Boeing Has a Secret Weapon
Just precisely how doomed is Boeing's defense business?
Boeing's uber-popular F/A-18 Super Hornet. But is it losing a game of red light, green light? Source: Wikimedia Commons
A couple weeks back, I penned a little article posing the question: Will Boeing get kicked out of the defense business by 2016? The question focused on how, around the globe, Boeing has been losing contest after contest to sell fighter jets to everyone from Lockheed Martin , maker of the ultra-high-tech F-35 Lightning II stealth fighter, to Saab -- which builds a bargain basement jet buggy called the Gripen, and just stole Boeing's lunch money down in Brazil.
Given the fanaticism of some Boeing backers, you can imagine that this question was somewhat controversial. What you may not have noticed, however... is that it is a trick question.
Surprise! No, Boeing is not going away
Of course Boeing is not getting kicked out of the defense business entirely. Right now, as of this moment, Boeing owns two of the top three fighter jet franchises on the planet, with its F-18 Hornet and F-15 Eagle fighter jets ranked Nos. 2 and 3, respectively, on the list of the top 10 most popular fighter jets in the world. Even if Boeing never sells another fighter jet to anyone, anywhere, ever again, the company stands to rake in hundreds of millions of dollars over the coming decades -- simply from maintaining, upgrading, and servicing the warplanes it's already sold.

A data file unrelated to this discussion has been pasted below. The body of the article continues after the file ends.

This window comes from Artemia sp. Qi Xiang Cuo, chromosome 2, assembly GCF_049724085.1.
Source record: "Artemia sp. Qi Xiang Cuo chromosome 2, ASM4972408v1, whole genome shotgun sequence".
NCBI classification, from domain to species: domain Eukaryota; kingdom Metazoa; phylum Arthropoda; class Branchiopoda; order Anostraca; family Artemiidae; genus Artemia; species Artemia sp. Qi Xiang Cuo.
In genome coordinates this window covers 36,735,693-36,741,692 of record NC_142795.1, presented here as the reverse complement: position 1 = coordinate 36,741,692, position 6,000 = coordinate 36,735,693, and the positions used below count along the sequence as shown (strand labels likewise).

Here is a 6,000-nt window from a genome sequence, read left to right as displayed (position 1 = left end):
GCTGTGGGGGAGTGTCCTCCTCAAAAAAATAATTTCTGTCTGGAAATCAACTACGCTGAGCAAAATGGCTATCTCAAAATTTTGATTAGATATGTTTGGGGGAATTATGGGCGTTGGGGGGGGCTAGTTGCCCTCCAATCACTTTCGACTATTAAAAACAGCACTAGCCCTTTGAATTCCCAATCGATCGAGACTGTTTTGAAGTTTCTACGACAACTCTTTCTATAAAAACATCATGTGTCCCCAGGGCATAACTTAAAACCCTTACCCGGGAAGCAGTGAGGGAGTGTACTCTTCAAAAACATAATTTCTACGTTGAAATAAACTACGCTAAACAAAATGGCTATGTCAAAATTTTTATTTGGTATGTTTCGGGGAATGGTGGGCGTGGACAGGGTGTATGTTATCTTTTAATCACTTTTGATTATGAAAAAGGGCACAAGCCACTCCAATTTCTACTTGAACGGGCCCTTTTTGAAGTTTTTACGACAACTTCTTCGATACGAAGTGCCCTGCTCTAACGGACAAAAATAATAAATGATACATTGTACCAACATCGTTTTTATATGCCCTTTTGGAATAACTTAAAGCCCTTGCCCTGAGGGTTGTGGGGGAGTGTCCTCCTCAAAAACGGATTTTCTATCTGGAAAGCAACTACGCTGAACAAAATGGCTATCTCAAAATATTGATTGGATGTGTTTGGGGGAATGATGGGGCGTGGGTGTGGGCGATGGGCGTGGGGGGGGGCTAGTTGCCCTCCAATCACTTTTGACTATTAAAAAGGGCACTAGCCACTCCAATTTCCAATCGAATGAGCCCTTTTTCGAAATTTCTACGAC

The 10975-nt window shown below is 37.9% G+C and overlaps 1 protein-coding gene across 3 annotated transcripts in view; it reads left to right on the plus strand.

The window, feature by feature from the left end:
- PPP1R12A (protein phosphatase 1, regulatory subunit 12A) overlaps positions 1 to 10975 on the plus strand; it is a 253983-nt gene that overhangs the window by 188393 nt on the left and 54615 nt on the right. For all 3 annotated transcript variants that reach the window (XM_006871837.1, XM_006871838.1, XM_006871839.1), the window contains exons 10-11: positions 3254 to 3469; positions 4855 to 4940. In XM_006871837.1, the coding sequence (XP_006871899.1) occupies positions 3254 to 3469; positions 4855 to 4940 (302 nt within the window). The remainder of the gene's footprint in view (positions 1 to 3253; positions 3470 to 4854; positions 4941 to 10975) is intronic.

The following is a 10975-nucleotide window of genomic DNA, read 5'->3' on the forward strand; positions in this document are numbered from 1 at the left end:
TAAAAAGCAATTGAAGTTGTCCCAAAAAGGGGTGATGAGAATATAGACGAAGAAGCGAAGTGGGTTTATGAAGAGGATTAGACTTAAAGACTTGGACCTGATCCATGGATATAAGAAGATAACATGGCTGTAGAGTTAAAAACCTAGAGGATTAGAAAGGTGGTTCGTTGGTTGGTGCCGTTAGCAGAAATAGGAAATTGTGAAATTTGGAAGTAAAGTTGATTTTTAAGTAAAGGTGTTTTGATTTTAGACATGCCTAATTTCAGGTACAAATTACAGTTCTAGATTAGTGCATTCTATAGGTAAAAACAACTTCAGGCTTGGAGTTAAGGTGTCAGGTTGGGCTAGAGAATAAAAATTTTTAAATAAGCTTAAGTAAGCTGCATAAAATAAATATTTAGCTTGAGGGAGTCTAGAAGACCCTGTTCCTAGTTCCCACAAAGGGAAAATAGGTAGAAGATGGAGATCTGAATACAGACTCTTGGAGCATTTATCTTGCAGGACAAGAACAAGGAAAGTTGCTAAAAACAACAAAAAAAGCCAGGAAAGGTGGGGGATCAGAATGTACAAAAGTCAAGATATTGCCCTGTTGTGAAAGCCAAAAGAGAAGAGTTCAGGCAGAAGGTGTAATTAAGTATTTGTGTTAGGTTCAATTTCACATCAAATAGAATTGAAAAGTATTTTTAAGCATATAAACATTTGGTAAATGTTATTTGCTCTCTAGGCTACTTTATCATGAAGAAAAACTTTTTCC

And that's not all. Over the course of all of 2013, Boeing only actually delivered 14 F-15 Eagles, and about 48 F/A-18 Super Hornet fighter bombers and EA-18G Growler electronic warfare birds, combined. These two planes may be Boeing's marquee products in the defense sphere. But judging from published prices, they could only possibly have generated about $5.3 billion in revenue for Boeing -- max. That's less than one-third of the $16.4 billion in sales that Boeing's military aircraft division books annually, and an even smaller fraction of Boeing's overall defense, space, and security business.
So where does Boeing get the rest of its money? In a worst-case scenario where Boeing's fighter jet-business flies off into the sunset, what will Boeing have left? Take a click-tour of the slideshow below, and we'll show you some of Boeing's most popular -- and profitable -- non-fighter-jet weapons systems. And make sure to check out our special free report at the end.
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Fool contributor Rich Smith has no position in any stocks mentioned. The Motley Fool owns shares of Lockheed Martin. Try any of our Foolish newsletter services free for 30 days. We Fools may not all hold the same opinions, but we all believe that considering a diverse range of insights makes us better investors. The Motley Fool has a disclosure policy.
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